Sunday, November 29, 2009

New farm commissioner a setback for reform

The appointment of Romania's Dacian Ciolos as farm commissioner looks like a setback for reform. Romania has a bloated farm sector and has been in trouble for its management of EU funds.

The smart money recently was on the appointment of Andreas Pilebags from Latvia. France was hoping for an Irish appointment, but then swung behind Ciolos who undertook his postgraduate study in France.

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Wednesday, November 25, 2009

CAP budget report has been 'binned' - or has it?

A controversial draft report which advocated cutbacks in CAP spending after 2014 has now been ditched according to Farm Commissioner Mariann Fischer Boel. She denied having backed the report which called for agriculture to account for a lesser share of the EU budget that it does at present. Fischer Boel claimed that the paper was now a 'non paper' and was 'in the bin'.

However, the position may be a little less straightforward than it appears. It was a small group of Commission President Barosso's advisers that drafted the review with his explicit approval. With Barosso back for a second term it is quite likely that the final version of the budget review document, to the tabled in the New Year, will contain views not dissimilar to those in the draft, including linking Single Farm Payments more closely to the provision of public goods.

Budget Division sources indicated that just how much the CAP's budget will be reduced is still up for grabs, but considerable cuts are considered to be necessary to focus spending on other higher priority investment areas. These include climate change and the promotion of growth and jobs.

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Friday, November 13, 2009

A new style CAP

A group of agricultural economists has launched a new attempt to reform the CAP with an emphasis on public goods provision: CAP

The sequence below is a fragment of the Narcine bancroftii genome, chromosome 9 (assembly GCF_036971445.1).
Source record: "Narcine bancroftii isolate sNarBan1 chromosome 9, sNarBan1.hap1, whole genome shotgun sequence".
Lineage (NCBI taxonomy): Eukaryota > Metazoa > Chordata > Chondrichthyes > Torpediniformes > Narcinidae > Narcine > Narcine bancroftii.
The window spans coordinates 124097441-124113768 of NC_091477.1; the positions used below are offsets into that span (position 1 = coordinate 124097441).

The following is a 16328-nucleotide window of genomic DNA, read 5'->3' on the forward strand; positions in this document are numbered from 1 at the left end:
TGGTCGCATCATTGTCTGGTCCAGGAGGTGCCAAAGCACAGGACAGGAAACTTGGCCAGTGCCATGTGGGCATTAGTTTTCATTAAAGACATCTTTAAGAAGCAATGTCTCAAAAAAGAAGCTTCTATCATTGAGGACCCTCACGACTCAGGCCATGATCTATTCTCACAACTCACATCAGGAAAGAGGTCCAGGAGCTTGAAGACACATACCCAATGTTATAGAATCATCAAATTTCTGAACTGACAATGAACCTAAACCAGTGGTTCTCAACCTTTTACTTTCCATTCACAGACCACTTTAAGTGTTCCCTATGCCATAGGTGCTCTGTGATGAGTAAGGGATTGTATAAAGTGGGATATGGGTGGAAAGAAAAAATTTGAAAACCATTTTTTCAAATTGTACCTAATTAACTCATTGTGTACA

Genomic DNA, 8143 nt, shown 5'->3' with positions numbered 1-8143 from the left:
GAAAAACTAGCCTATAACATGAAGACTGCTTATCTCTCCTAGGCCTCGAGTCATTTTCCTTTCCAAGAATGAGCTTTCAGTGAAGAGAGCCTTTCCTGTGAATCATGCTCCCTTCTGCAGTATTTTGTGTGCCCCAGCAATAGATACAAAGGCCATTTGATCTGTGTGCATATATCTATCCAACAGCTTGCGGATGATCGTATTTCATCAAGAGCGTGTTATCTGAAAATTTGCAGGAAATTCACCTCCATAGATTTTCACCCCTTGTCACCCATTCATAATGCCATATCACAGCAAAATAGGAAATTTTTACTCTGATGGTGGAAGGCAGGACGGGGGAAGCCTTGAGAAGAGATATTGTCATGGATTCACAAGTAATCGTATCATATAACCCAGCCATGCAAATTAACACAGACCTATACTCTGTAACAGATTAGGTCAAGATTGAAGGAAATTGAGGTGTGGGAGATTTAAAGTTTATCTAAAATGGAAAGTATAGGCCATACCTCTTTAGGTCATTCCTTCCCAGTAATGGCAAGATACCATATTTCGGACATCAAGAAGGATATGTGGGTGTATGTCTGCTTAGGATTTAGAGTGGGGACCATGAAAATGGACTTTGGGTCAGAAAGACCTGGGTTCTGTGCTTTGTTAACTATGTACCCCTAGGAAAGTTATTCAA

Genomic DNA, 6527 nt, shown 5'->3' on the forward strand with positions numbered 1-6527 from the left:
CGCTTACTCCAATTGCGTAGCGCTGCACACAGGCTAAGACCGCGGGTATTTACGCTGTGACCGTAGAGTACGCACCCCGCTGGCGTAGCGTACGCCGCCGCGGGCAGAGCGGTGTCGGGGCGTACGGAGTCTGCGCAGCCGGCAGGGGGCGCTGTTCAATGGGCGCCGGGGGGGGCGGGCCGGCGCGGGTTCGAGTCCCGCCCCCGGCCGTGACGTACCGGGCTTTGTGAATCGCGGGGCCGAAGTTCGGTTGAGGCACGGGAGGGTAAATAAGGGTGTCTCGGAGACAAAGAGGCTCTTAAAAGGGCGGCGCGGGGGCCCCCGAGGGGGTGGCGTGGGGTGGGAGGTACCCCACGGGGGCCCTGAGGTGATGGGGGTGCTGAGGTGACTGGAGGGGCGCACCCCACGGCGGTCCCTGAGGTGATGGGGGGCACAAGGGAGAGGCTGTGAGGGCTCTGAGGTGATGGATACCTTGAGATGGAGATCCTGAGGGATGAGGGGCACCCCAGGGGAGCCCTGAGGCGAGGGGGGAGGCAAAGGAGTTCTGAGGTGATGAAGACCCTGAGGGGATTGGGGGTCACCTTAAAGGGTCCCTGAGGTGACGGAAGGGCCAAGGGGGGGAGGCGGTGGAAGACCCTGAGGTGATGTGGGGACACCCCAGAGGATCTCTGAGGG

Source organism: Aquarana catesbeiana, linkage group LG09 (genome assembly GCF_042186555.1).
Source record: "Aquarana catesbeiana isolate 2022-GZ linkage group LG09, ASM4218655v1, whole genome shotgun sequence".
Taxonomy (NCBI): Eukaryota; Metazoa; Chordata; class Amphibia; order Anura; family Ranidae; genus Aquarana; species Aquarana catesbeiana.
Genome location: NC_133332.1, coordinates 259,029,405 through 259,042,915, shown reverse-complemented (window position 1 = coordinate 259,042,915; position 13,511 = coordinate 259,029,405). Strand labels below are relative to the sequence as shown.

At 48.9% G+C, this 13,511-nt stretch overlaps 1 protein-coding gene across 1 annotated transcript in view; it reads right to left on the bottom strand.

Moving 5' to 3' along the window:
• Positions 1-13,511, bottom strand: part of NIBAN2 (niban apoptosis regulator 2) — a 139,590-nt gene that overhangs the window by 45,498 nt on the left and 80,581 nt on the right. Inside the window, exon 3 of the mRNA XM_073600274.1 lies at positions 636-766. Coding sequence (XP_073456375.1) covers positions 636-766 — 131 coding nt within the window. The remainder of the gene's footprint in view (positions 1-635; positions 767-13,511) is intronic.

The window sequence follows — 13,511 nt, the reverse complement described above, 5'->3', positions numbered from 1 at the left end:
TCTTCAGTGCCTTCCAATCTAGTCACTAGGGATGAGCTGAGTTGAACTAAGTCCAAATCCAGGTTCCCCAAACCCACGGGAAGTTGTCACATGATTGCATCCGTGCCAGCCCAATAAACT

Thursday, November 12, 2009

G-21 an anti-reform bloc?

At various times in the history of the CAP, member states have formed informal groupings to address particular issues, e.g., 'the Aachen Five' and the agri-monetary system. The G-21, in effect led by France, is a much larger grouping which constitutes a qualified majority in the Council.

It become the G-21 rather than the G-20 at a meeting in Vienna when Greece joined. This left only the four leading reform countries (UK, Denmark, Netherlands, Sweden) outside the grouping, plus Cyprus and Malta - countries that have small farm sectors and may not have thought it worth the time and effort.

It's evident that this grouping forced the Commission to climb down on the Milk Fund issue and allocate an extra €280m to dairy farmers. This decision was apparently taken by Commission President Barrosso rather than by farm commissioner Mariann Fischer Boel.

A real concern is that this grouping could constitute a basis for mobilisation against further reform of the CAP.

Sunday, November 01, 2009

Budget directorate wants to cut CAP

Leaked copies of a document from the European Commission's budget directorate reveal an aspiration to substantially cut agriculture's share of the EU budget from 2013 onwards.

The paper says that it is too early to see what the future reform of the CAP will look like, but argues that it should be driven by two objectives. 'Firstly, it should resolutely pursue the modernisation of the CAP, concentrating spending where it most adds value. Second, it must stimulate a further significant reduction in the overall share of the EU budget devoted to agriculture, freeing up spending for new priorities.'

The paper argues that direct aids should be reduced and linked more strongly to the delivery of public goods. A Pillar 3 should be established dealing purely with climate change.

The full communication is expect to be published in November.

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